Steven Olikara’s next act: A Senate bid

A former Klezmer guitarist, jazz lover and political bridge-builder is challenging more experienced Democrats in Wisconsin

MADISON, WISC. — Steven Olikara, a 31-year-old political activist from Milwaukee, is likely the only Democratic candidate in Wisconsin’s crowded Senate primary who once played guitar in a Klezmer band — a personal tidbit that, on first glance, may seem largely irrelevant to his current campaign.

But on a recent afternoon in downtown Madison, he suggested that his experience communing with Jewish folk music was by no means trivial. Olikara pulled out his iPhone and shuffled through a few of the tunes he had recorded as a high school student with his former group, the Red Squares, including a sprightly rendition of “Shalom Aleichem” — the sine qua non of any Klezmer repertoire — as well as an incantational “Hana’ava Babanot,” featuring hand drums and violin.

The music was raw and the mix was off at points, as Olikara acknowledged, but despite the winking band name, there was no denying a genuine sense of respectful engagement with the form. 

While none of the band members were Jewish, Olikara noted, they all shared a mutual affection for Eastern European folk music after watching “Dr. Zhivago,” the romantic epic based on Boris Pasternak’s novel of the same name that had introduced the balalaika to an international audience in the mid-1960s. It was only a matter of time, then, until “Lara’s Theme” led them to “Hava Nagila.”

“One day, one of our biggest fans came over and said, ‘I’m going to pay for a full-page ad in the Milwaukee Jewish Chronicle for you guys,’” Olikara told Jewish Insider last week on a midday stroll through Madison’s Capitol Square, where he had just wrapped up a campaign event with the local Rotary Club. “We had a good number of gigs after that.”

Those days, of course, are far behind him. “We disbanded about 10 years ago,” he said, “but we were pretty big in the Milwaukee Jewish community.”

Olikara, who hasn’t held public office before, is the founder of a nonpartisan youth advocacy group, the Millennial Action Project, that aims to bridge political divides through involvement on such issues as voting rights, climate change and criminal justice reform. He says he is bringing a similar ethos to his Senate campaign, which he announced in September following a statewide listening tour.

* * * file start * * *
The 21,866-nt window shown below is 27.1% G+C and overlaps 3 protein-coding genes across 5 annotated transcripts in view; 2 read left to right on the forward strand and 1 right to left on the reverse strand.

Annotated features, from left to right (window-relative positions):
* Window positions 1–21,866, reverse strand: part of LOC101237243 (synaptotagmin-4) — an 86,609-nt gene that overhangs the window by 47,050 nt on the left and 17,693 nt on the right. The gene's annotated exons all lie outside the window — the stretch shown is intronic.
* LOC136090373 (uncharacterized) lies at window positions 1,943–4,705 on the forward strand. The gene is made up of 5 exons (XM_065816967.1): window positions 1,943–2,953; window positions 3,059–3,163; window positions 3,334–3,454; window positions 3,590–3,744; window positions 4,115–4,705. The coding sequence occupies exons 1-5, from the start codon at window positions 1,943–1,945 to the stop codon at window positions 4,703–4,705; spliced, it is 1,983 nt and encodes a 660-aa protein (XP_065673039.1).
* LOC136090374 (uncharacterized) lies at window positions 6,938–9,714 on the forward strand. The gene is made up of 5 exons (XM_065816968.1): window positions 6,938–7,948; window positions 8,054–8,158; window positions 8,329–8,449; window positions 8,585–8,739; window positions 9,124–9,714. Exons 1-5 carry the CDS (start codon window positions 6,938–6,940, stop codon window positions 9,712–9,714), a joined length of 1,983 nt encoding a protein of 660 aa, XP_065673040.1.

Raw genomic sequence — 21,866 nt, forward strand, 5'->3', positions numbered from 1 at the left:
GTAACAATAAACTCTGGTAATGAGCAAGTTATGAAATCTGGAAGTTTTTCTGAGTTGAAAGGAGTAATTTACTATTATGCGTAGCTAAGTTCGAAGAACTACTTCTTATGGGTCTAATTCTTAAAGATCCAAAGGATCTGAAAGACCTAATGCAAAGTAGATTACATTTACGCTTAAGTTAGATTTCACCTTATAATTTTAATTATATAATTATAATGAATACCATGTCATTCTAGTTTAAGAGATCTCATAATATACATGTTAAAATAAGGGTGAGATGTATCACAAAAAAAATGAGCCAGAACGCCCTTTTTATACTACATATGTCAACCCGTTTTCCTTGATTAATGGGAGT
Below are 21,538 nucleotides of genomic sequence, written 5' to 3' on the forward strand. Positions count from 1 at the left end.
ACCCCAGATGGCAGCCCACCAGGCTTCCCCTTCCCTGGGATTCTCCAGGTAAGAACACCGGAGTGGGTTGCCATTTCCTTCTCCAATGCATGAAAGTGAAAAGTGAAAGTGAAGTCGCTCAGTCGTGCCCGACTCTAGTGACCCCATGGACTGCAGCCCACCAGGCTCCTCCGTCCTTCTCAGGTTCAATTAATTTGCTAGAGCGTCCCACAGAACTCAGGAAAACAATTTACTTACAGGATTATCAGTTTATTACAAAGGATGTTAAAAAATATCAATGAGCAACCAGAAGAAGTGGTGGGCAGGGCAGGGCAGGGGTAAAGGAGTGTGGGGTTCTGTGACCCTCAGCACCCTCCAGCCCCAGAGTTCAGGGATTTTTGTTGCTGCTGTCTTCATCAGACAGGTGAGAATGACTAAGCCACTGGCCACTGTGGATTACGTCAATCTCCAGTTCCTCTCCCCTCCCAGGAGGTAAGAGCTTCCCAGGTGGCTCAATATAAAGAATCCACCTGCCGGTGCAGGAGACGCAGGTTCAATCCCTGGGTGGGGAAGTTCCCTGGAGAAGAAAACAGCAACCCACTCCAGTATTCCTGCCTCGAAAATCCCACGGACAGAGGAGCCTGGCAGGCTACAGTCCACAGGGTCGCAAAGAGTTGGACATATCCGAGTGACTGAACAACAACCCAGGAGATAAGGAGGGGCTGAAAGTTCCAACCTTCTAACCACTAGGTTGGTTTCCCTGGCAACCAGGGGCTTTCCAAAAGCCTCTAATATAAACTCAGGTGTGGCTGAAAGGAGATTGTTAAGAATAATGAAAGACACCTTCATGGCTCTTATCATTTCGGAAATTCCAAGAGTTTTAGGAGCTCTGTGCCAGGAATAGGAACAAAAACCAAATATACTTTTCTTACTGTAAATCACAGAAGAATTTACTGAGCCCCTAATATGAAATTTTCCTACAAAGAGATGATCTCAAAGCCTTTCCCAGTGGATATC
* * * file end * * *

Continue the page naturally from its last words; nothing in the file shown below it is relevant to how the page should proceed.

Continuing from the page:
But Olikara, who graduated from the University of Wisconsin-Madison with joint majors in political science and environmental studies, said that his musical forays with a variety of groups over the past couple of decades have proven equally instructive for him as he meets with voters across the Badger State.

“I’ve talked about this sometimes on the campaign trail, about how music is a powerful force to bridge a lot of the divides in our society,” he said, taking a seat on a nearby bench as he reflected on the driving ethos of his Senate bid. “When I was growing up playing music, I was connecting with all of these different cultures, and in many ways, I’m trying to bring that spirit of togetherness in music into our political sphere.”

Over the past few months, Olikara says he has incorporated live music into several of his campaign events, and he often brings his guitar with him on the trail, ever prepared for an impromptu jam session.

Though Klezmer was more than simply a passing fancy, Olikara said he first became interested in music when, as a second-grader, he saw a local rock band perform in Milwaukee and was immediately hooked. “I thought that was the coolest thing,” he told JI. Soon enough, he had convinced his parents to buy him a guitar, and joined his first rock band in fifth grade. He played his first show that summer.